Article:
# Regression equations and prediction (machine learning)

What we can’t do with simple correlation, as discussed before, is predict the number of lawyers in a new “state” if we knew the number of Fortune 500 headquarters in that state. Once we create a regression model, however, we can fill in the equation to estimate one variable (predict it) when we know the other variable.

Here is the equation for our regression model of private practice lawyers (hereafter, “lawyers”) as influenced by the number of Fortune 500 headquarters in the state (hereafter, “F500 headquarters”):

```                 lawyers = 1343.92 + 1265.27 * F500 + e
```

The equation tells us that if a state has, say, three F500 headquarters, then “lawyers are estimated to number 1,343.92 plus the product of 1265.27 times 3[F500 headquarters] plus a bit of slippage [e]” (more later on errors): an estimated 5,140 lawyers in private practice in that state.

Imagine a different situation where we only have data for 40 of the states. Regression would create a model called the training set. This is what machine learning software does: it “learns” from the data given it and can apply that learning — the model — to new information. We could then predict the number of lawyers for any of the remaining 10 states, the test data. Notice that when we make predictions while we know the actual numbers in the test set, we can assess the accuracy of our regression model by comparing the model’s estimates to reality.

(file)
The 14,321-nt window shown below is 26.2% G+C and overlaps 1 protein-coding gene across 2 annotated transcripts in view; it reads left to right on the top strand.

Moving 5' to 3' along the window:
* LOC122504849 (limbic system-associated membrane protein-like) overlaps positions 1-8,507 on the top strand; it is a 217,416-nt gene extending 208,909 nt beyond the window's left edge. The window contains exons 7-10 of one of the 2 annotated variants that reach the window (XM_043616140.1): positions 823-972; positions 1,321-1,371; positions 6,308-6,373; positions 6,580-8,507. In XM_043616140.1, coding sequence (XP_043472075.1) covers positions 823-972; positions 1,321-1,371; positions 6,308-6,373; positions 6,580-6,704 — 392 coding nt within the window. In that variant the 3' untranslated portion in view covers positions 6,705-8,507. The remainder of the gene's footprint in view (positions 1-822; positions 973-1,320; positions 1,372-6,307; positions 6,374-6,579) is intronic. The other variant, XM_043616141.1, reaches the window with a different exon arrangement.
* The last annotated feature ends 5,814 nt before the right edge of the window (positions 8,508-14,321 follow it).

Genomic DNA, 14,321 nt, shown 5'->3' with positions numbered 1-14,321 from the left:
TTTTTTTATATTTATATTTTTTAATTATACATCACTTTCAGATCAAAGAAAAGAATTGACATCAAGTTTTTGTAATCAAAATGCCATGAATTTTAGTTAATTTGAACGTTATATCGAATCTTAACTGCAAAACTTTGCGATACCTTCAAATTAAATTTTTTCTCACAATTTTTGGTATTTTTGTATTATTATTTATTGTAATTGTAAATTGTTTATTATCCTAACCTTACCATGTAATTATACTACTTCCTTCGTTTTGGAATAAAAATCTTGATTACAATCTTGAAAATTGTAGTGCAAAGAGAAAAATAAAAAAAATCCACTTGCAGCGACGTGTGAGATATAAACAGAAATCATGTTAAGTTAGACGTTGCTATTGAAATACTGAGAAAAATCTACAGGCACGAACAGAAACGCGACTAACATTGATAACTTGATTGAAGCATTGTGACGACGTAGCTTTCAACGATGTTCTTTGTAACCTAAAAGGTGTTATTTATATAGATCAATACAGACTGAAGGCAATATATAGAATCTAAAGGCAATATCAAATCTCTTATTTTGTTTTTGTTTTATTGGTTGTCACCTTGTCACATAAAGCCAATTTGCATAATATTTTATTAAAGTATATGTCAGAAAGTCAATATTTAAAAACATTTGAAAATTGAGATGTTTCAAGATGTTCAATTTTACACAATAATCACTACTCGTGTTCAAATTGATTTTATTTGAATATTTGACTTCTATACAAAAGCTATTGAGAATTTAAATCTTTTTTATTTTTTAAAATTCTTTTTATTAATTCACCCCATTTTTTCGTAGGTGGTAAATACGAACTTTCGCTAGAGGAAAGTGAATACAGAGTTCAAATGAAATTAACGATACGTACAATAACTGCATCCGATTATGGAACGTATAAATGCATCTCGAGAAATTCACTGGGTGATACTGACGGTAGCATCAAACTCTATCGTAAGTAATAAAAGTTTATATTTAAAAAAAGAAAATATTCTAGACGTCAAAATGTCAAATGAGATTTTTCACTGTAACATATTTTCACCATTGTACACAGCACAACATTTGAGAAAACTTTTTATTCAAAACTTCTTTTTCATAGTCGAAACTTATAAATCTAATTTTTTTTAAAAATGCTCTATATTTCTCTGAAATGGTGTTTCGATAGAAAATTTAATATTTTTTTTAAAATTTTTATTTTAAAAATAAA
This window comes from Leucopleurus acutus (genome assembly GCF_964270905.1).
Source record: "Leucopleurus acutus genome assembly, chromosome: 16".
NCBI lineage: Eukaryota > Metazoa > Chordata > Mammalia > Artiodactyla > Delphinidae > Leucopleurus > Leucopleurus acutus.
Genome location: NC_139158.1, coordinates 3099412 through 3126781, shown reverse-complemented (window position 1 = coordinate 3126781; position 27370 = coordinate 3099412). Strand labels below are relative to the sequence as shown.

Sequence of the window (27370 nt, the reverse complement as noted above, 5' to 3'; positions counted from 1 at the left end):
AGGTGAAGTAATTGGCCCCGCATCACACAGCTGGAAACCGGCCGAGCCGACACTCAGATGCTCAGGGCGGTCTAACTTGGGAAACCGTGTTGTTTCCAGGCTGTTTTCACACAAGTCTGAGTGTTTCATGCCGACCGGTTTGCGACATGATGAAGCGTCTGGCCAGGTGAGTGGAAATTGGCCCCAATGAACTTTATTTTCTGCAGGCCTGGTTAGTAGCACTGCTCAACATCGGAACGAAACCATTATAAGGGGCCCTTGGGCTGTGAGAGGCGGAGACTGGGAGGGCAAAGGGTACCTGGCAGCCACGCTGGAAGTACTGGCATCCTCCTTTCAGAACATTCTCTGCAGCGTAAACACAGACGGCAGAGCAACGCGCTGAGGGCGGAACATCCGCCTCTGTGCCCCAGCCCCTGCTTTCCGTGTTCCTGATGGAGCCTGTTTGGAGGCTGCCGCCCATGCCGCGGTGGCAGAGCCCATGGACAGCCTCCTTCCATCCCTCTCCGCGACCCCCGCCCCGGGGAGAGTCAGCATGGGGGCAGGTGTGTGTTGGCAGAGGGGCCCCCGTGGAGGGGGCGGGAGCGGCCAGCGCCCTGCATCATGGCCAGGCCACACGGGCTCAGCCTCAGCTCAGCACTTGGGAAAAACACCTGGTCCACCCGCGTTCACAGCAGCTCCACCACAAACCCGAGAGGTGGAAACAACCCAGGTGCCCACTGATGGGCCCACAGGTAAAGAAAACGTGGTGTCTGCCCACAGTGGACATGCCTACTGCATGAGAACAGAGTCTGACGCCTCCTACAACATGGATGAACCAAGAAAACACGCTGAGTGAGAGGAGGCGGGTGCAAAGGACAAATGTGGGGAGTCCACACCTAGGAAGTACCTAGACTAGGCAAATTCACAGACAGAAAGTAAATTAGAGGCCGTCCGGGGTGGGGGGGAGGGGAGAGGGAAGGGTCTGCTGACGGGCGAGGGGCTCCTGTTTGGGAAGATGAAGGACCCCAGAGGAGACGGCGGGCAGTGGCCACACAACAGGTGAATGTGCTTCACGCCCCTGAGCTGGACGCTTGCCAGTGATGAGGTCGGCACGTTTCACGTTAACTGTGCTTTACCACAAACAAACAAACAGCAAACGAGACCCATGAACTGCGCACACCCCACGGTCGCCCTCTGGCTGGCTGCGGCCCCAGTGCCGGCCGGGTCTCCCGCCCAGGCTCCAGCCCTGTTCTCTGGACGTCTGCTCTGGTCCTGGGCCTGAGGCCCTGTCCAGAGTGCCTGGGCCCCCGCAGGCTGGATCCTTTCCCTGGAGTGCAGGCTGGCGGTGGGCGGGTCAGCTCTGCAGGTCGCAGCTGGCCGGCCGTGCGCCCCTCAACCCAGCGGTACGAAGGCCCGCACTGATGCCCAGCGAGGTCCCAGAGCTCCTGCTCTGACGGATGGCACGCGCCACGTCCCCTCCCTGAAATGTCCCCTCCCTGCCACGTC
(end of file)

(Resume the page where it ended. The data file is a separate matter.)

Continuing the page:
Any time a firm or law department has two or more variables for observations, if a handful of assumptions to be covered later are satisfied, linear regression will tell you more than you know now.

The linear regression methodology for prediction applies broadly. Let’s illustrate with a law firm that wants to predict an associate’s annual billable hours based on the number of partners that associate worked for during the year. The data set would be the firm’s associates. For each associate the number of hours he or she billed during the most recent year would be one variable and the number of partners who assigned him or her work would be the second variable. Linear regression would generate an equation and the firm could predict either variable for any associate who had missing data for the other variable. [For more on the terminology, see this post.]

With this particular illustration, the value of regression as a prediction tool may be low, but as a tool to understand the relationship between partner numbers and billable hours, it might be insightful. That relationship involves three concepts that we will consider in the next post: p-value, effect size, and R-squared.

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